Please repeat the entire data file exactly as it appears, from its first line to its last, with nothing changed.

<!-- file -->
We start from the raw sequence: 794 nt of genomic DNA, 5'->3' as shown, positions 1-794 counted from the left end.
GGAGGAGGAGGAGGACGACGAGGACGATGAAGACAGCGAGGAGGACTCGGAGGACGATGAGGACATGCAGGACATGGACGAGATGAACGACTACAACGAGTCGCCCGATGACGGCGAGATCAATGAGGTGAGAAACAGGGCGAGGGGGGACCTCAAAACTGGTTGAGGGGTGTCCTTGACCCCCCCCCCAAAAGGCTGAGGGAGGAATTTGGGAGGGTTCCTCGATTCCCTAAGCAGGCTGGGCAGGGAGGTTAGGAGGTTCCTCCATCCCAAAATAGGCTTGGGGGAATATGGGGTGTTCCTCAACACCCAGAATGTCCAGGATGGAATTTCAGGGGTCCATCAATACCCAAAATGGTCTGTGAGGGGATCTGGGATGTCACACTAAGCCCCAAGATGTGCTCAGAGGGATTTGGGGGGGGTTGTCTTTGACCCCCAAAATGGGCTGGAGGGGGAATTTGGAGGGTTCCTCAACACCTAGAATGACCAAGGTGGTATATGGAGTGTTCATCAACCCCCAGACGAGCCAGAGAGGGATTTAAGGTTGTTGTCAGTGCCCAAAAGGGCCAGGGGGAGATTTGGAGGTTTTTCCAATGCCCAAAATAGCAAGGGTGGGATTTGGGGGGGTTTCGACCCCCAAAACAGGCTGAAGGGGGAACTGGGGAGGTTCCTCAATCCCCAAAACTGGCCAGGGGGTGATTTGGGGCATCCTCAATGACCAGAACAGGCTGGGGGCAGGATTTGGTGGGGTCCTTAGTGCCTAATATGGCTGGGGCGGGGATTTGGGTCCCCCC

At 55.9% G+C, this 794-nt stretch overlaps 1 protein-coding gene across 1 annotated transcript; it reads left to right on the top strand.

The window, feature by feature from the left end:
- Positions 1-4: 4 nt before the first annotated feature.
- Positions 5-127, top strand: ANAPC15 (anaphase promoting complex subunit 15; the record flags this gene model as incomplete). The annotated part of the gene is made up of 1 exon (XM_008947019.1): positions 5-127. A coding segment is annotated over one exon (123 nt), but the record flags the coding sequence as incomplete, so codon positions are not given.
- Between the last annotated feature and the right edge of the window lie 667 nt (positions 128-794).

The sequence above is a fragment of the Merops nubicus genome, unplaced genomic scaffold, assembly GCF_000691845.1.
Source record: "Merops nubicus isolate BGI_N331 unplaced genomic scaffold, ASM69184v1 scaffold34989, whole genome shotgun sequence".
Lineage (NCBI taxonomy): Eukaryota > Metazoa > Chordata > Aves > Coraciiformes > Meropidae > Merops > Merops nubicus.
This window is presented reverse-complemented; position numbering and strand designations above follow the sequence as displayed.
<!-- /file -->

We start from the raw sequence: 794 nt of genomic DNA, 5'->3' as shown, positions 1-794 counted from the left end.
GGAGGAGGAGGAGGACGACGAGGACGATGAAGACAGCGAGGAGGACTCGGAGGACGATGAGGACATGCAGGACATGGACGAGATGAACGACTACAACGAGTCGCCCGATGACGGCGAGATCAATGAGGTGAGAAACAGGGCGAGGGGGGACCTCAAAACTGGTTGAGGGGTGTCCTTGACCCCCCCCCCAAAAGGCTGAGGGAGGAATTTGGGAGGGTTCCTCGATTCCCTAAGCAGGCTGGGCAGGGAGGTTAGGAGGTTCCTCCATCCCAAAATAGGCTTGGGGGAATATGGGGTGTTCCTCAACACCCAGAATGTCCAGGATGGAATTTCAGGGGTCCATCAATACCCAAAATGGTCTGTGAGGGGATCTGGGATGTCACACTAAGCCCCAAGATGTGCTCAGAGGGATTTGGGGGGGGTTGTCTTTGACCCCCAAAATGGGCTGGAGGGGGAATTTGGAGGGTTCCTCAACACCTAGAATGACCAAGGTGGTATATGGAGTGTTCATCAACCCCCAGACGAGCCAGAGAGGGATTTAAGGTTGTTGTCAGTGCCCAAAAGGGCCAGGGGGAGATTTGGAGGTTTTTCCAATGCCCAAAATAGCAAGGGTGGGATTTGGGGGGGTTTCGACCCCCAAAACAGGCTGAAGGGGGAACTGGGGAGGTTCCTCAATCCCCAAAACTGGCCAGGGGGTGATTTGGGGCATCCTCAATGACCAGAACAGGCTGGGGGCAGGATTTGGTGGGGTCCTTAGTGCCTAATATGGCTGGGGCGGGGATTTGGGTCCCCCC

At 55.9% G+C, this 794-nt stretch overlaps 1 protein-coding gene across 1 annotated transcript; it reads left to right on the top strand.

The window, feature by feature from the left end:
- Positions 1-4: 4 nt before the first annotated feature.
- Positions 5-127, top strand: ANAPC15 (anaphase promoting complex subunit 15; the record flags this gene model as incomplete). The annotated part of the gene is made up of 1 exon (XM_008947019.1): positions 5-127. A coding segment is annotated over one exon (123 nt), but the record flags the coding sequence as incomplete, so codon positions are not given.
- Between the last annotated feature and the right edge of the window lie 667 nt (positions 128-794).

The sequence above is a fragment of the Merops nubicus genome, unplaced genomic scaffold, assembly GCF_000691845.1.
Source record: "Merops nubicus isolate BGI_N331 unplaced genomic scaffold, ASM69184v1 scaffold34989, whole genome shotgun sequence".
Lineage (NCBI taxonomy): Eukaryota > Metazoa > Chordata > Aves > Coraciiformes > Meropidae > Merops > Merops nubicus.
This window is presented reverse-complemented; position numbering and strand designations above follow the sequence as displayed.